Female painter, collector, and gallery owner Lia Pasqualino Noto died on this day, February 25, in 1998. Born Lia Noto, in Palermo in 1909, she showed a propensity for the arts at an early age, and was already studying with painter baghereseOnofrio Tomaselli at the age of eleven. During the late 1920s, Lia Noto met the futurist painter Pippo Rizzo, who also happened to be in charge of the Fascist state sanctioned cultural program in Sicily, and he encouraged her painting. Lia Noto exhibited her work for the first time in 1929 at the “Mostra Sindacale Siciliana,” and had her first solo exhibition at Palermo’s Teatro Massimo in 1932.
Lia Noto started to gain notoriety for her work during the 1930s, and as a result she met the young painter Renato Guttuso, and the sculptors Giovanni Barbera and Nino Franchina. Together, the four artists formed a close friendship, bound by a desire to create work that disobeyed the style of art dictated by the regime. Forming the “Gruppo dei Quattro,” they met regularly throughout the 1930s to discuss art and search for an alternative to the classicized pure forms endorsed by il Duce.
Also at this time, Lia Noto married Guglielmo Pasqualino, a medical doctor. Taking her husband’s name, Lia Pasqualino Noto recalled that some critics who only saw the name “Pasqualino Noto” mistook her for a man. She capitalized on this and hid her true gender identity from critics that attributed her work to be her husband’s. By camouflaging her true identity, Lia Noto managed to navigate and succeed in a misogynist, fascist art world.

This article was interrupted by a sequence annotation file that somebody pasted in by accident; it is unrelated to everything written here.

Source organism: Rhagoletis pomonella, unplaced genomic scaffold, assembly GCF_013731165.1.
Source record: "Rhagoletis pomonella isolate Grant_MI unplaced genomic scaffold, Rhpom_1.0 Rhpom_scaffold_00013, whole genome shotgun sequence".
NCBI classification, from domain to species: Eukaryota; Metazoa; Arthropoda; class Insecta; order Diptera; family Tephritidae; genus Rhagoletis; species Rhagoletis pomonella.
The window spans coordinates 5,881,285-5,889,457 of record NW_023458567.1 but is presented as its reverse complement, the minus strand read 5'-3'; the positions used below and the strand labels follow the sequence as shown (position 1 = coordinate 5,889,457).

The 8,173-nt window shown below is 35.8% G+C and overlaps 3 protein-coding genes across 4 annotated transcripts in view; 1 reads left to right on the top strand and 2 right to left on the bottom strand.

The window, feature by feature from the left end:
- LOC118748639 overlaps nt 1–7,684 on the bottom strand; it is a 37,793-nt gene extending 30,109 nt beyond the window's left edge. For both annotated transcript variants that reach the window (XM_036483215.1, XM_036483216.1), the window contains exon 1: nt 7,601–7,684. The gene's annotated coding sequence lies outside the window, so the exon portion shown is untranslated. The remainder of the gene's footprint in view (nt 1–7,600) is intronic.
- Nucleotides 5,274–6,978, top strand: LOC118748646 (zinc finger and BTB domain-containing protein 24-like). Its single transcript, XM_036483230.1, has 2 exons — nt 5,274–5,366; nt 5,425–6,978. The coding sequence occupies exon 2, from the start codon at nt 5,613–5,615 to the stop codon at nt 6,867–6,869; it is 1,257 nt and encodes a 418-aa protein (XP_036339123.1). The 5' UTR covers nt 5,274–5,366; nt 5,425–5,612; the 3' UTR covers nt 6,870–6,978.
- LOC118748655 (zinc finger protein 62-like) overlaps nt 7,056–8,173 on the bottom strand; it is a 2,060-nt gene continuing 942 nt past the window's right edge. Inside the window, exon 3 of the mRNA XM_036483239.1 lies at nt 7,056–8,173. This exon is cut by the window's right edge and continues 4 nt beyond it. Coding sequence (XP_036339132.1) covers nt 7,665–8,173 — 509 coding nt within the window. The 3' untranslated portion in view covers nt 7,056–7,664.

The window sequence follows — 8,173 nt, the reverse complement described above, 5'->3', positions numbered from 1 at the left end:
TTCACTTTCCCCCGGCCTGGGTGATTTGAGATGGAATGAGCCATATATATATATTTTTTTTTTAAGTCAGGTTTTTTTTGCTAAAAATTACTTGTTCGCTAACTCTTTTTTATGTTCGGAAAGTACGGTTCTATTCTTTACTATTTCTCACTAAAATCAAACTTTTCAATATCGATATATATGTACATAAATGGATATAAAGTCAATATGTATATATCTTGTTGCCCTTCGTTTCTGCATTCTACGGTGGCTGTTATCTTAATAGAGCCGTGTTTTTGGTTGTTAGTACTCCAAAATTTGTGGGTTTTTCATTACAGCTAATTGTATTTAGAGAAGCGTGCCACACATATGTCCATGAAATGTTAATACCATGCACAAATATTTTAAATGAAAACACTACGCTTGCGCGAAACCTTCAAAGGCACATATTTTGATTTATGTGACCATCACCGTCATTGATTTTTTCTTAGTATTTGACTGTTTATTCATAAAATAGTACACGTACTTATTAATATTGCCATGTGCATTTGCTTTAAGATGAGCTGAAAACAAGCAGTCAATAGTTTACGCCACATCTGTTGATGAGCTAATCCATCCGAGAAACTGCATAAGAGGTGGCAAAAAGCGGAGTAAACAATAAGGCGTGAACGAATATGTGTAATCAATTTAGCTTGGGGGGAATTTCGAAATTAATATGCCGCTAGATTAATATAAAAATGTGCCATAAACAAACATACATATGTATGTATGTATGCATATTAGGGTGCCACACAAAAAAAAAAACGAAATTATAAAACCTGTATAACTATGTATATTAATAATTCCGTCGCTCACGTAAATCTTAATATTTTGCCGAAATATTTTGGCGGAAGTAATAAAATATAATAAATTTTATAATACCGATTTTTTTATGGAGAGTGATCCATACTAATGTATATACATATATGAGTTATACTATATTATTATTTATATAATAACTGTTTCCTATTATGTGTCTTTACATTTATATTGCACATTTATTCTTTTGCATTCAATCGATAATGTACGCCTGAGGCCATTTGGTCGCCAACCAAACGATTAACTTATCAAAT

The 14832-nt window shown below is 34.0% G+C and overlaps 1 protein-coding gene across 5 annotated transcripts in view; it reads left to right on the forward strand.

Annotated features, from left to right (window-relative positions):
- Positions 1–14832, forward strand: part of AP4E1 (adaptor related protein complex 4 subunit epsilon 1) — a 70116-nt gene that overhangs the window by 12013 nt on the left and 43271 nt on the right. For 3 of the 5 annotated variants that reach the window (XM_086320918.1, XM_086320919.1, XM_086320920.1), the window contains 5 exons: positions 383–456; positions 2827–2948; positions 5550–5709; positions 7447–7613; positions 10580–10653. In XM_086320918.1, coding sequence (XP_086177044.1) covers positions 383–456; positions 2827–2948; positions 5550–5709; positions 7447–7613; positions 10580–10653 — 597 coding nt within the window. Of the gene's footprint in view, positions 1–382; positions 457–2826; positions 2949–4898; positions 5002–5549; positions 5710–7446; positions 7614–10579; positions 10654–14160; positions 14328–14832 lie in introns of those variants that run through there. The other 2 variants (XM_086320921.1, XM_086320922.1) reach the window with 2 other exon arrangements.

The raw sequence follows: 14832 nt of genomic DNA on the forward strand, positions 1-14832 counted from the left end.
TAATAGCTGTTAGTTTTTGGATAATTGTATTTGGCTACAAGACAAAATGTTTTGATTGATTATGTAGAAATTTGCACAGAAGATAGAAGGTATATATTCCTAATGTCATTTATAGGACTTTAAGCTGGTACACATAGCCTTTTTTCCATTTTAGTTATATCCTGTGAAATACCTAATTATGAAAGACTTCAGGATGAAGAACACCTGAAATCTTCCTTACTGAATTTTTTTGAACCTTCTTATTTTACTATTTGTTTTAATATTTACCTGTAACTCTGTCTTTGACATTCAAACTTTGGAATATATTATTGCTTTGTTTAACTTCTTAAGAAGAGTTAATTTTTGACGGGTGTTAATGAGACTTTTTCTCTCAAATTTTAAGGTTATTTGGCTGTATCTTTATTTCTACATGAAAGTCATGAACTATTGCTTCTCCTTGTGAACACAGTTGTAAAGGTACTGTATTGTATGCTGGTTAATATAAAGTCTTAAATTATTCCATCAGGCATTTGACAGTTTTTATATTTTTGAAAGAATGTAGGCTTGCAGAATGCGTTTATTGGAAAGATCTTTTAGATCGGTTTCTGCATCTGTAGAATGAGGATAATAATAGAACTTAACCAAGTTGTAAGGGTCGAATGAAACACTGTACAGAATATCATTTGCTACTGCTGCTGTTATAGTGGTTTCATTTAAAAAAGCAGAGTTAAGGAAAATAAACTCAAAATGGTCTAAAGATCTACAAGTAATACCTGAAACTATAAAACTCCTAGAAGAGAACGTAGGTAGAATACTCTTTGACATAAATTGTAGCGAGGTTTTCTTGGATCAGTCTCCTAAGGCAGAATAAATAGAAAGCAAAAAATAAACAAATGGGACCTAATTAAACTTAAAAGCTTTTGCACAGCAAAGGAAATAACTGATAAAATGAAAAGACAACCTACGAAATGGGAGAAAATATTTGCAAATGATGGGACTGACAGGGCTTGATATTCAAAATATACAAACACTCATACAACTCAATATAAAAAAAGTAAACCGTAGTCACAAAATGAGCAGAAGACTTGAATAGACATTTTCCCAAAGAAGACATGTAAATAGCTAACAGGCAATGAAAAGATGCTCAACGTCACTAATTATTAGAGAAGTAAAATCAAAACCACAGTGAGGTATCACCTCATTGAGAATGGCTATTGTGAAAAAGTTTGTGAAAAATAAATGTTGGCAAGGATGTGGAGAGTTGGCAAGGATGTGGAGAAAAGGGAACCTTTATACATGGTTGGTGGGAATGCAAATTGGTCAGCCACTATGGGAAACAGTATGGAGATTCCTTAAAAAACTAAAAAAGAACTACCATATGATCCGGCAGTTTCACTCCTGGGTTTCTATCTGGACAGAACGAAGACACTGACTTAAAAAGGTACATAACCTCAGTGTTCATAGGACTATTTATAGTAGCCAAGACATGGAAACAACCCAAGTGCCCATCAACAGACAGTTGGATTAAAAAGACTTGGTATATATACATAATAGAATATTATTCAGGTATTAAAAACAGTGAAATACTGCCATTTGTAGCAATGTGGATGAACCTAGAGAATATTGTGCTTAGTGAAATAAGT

After the war, Lia Pasqualino Noto turned to dealing in art by collecting and having her own gallery in Palermo. It was not until the end of the 1960s that Lia Pasqualino Noto returned to the attention of national critics, this time without having to disguise her gender. An important retrospective of her work was held in 1970 at the Gallery 32 in Milan, and the paintings of the “Gruppo dei Quattro” were the subject of a more recent exhibition in Palermo in 1999-2000 at the Galleria Arte Moderna in Palermo.
The Nurse, 1934, oil on canvas
Bathers, 1937, oil on canvas
Portrait with cat, ca. 1940s, oil on canvas
Two women, ca. 1940s, oil on canvas